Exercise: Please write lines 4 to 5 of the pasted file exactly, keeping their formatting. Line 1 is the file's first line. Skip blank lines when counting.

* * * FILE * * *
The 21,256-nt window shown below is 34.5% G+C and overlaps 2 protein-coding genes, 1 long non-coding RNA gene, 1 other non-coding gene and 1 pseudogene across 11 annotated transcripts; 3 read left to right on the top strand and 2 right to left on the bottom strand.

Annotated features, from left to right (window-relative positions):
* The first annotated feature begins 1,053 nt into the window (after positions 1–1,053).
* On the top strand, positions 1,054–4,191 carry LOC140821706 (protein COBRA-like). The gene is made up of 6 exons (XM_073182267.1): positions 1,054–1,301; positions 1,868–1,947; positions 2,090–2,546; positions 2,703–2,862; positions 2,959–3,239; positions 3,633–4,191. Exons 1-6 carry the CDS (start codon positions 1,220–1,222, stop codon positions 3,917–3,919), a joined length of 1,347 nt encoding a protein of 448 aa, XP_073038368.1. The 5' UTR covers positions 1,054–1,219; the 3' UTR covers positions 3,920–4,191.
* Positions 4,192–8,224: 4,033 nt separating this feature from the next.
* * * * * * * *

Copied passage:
* On the top strand, positions 1,054–4,191 carry LOC140821706 (protein COBRA-like). The gene is made up of 6 exons (XM_073182267.1): positions 1,054–1,301; positions 1,868–1,947; positions 2,090–2,546; positions 2,703–2,862; positions 2,959–3,239; positions 3,633–4,191. Exons 1-6 carry the CDS (start codon positions 1,220–1,222, stop codon positions 3,917–3,919), a joined length of 1,347 nt encoding a protein of 448 aa, XP_073038368.1. The 5' UTR covers positions 1,054–1,219; the 3' UTR covers positions 3,920–4,191.
* Positions 4,192–8,224: 4,033 nt separating this feature from the next.